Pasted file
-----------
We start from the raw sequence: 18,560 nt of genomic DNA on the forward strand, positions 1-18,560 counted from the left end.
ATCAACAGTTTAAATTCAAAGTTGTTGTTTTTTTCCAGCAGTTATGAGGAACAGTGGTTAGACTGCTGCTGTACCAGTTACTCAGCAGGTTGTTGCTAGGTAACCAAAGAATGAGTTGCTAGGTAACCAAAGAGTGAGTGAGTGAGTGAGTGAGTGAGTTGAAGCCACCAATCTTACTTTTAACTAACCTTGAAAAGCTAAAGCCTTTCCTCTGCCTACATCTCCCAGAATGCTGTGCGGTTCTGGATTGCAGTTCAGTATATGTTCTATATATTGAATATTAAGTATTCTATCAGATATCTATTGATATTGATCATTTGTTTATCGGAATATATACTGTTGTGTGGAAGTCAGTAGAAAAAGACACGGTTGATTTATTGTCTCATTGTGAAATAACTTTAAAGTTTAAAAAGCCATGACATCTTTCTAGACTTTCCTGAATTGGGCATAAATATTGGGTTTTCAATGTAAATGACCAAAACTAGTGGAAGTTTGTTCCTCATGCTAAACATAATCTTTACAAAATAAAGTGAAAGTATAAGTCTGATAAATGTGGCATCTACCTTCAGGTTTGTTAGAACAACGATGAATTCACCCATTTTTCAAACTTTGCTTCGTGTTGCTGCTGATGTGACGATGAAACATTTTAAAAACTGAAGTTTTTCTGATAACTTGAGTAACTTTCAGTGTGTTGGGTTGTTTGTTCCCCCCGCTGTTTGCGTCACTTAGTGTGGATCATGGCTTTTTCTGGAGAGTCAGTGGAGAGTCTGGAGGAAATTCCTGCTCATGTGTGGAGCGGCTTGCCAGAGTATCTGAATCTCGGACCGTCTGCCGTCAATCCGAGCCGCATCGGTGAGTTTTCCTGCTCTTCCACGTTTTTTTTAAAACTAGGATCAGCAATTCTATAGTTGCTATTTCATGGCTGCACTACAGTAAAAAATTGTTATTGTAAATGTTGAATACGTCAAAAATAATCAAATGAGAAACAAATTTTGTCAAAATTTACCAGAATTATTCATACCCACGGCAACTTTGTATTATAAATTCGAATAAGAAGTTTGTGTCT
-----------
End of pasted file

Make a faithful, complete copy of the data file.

We start from the raw sequence: 18,560 nt of genomic DNA on the forward strand, positions 1-18,560 counted from the left end.
ATCAACAGTTTAAATTCAAAGTTGTTGTTTTTTTCCAGCAGTTATGAGGAACAGTGGTTAGACTGCTGCTGTACCAGTTACTCAGCAGGTTGTTGCTAGGTAACCAAAGAATGAGTTGCTAGGTAACCAAAGAGTGAGTGAGTGAGTGAGTGAGTGAGTTGAAGCCACCAATCTTACTTTTAACTAACCTTGAAAAGCTAAAGCCTTTCCTCTGCCTACATCTCCCAGAATGCTGTGCGGTTCTGGATTGCAGTTCAGTATATGTTCTATATATTGAATATTAAGTATTCTATCAGATATCTATTGATATTGATCATTTGTTTATCGGAATATATACTGTTGTGTGGAAGTCAGTAGAAAAAGACACGGTTGATTTATTGTCTCATTGTGAAATAACTTTAAAGTTTAAAAAGCCATGACATCTTTCTAGACTTTCCTGAATTGGGCATAAATATTGGGTTTTCAATGTAAATGACCAAAACTAGTGGAAGTTTGTTCCTCATGCTAAACATAATCTTTACAAAATAAAGTGAAAGTATAAGTCTGATAAATGTGGCATCTACCTTCAGGTTTGTTAGAACAACGATGAATTCACCCATTTTTCAAACTTTGCTTCGTGTTGCTGCTGATGTGACGATGAAACATTTTAAAAACTGAAGTTTTTCTGATAACTTGAGTAACTTTCAGTGTGTTGGGTTGTTTGTTCCCCCCGCTGTTTGCGTCACTTAGTGTGGATCATGGCTTTTTCTGGAGAGTCAGTGGAGAGTCTGGAGGAAATTCCTGCTCATGTGTGGAGCGGCTTGCCAGAGTATCTGAATCTCGGACCGTCTGCCGTCAATCCGAGCCGCATCGGTGAGTTTTCCTGCTCTTCCACGTTTTTTTTAAAACTAGGATCAGCAATTCTATAGTTGCTATTTCATGGCTGCACTACAGTAAAAAATTGTTATTGTAAATGTTGAATACGTCAAAAATAATCAAATGAGAAACAAATTTTGTCAAAATTTACCAGAATTATTCATACCCACGGCAACTTTGTATTATAAATTCGAATAAGAAGTTTGTGTCT